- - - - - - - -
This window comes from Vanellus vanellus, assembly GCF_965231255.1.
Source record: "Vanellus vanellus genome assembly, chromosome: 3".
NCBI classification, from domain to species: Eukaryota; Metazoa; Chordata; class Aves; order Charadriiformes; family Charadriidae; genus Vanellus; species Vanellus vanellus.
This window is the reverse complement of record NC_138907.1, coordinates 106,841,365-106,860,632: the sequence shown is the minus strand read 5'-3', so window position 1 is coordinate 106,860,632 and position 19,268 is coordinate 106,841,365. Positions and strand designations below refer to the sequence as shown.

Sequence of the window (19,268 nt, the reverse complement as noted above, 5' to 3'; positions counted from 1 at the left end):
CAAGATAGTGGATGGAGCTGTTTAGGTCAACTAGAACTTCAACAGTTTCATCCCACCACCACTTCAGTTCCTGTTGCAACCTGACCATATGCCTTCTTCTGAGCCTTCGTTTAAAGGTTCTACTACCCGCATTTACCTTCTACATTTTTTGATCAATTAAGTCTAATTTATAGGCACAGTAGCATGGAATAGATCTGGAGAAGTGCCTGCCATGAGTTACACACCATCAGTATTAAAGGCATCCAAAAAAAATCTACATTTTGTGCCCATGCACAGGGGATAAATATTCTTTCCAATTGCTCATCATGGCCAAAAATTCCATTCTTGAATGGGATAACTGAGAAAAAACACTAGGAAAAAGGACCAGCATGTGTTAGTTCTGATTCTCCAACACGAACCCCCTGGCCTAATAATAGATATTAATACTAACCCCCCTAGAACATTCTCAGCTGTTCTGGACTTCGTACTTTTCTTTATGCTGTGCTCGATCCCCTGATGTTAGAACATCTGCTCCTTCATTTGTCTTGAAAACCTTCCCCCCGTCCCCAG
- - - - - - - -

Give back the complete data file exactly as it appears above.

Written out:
This window comes from Vanellus vanellus, assembly GCF_965231255.1.
Source record: "Vanellus vanellus genome assembly, chromosome: 3".
NCBI classification, from domain to species: Eukaryota; Metazoa; Chordata; class Aves; order Charadriiformes; family Charadriidae; genus Vanellus; species Vanellus vanellus.
This window is the reverse complement of record NC_138907.1, coordinates 106,841,365-106,860,632: the sequence shown is the minus strand read 5'-3', so window position 1 is coordinate 106,860,632 and position 19,268 is coordinate 106,841,365. Positions and strand designations below refer to the sequence as shown.

Sequence of the window (19,268 nt, the reverse complement as noted above, 5' to 3'; positions counted from 1 at the left end):
CAAGATAGTGGATGGAGCTGTTTAGGTCAACTAGAACTTCAACAGTTTCATCCCACCACCACTTCAGTTCCTGTTGCAACCTGACCATATGCCTTCTTCTGAGCCTTCGTTTAAAGGTTCTACTACCCGCATTTACCTTCTACATTTTTTGATCAATTAAGTCTAATTTATAGGCACAGTAGCATGGAATAGATCTGGAGAAGTGCCTGCCATGAGTTACACACCATCAGTATTAAAGGCATCCAAAAAAAATCTACATTTTGTGCCCATGCACAGGGGATAAATATTCTTTCCAATTGCTCATCATGGCCAAAAATTCCATTCTTGAATGGGATAACTGAGAAAAAACACTAGGAAAAAGGACCAGCATGTGTTAGTTCTGATTCTCCAACACGAACCCCCTGGCCTAATAATAGATATTAATACTAACCCCCCTAGAACATTCTCAGCTGTTCTGGACTTCGTACTTTTCTTTATGCTGTGCTCGATCCCCTGATGTTAGAACATCTGCTCCTTCATTTGTCTTGAAAACCTTCCCCCCGTCCCCAG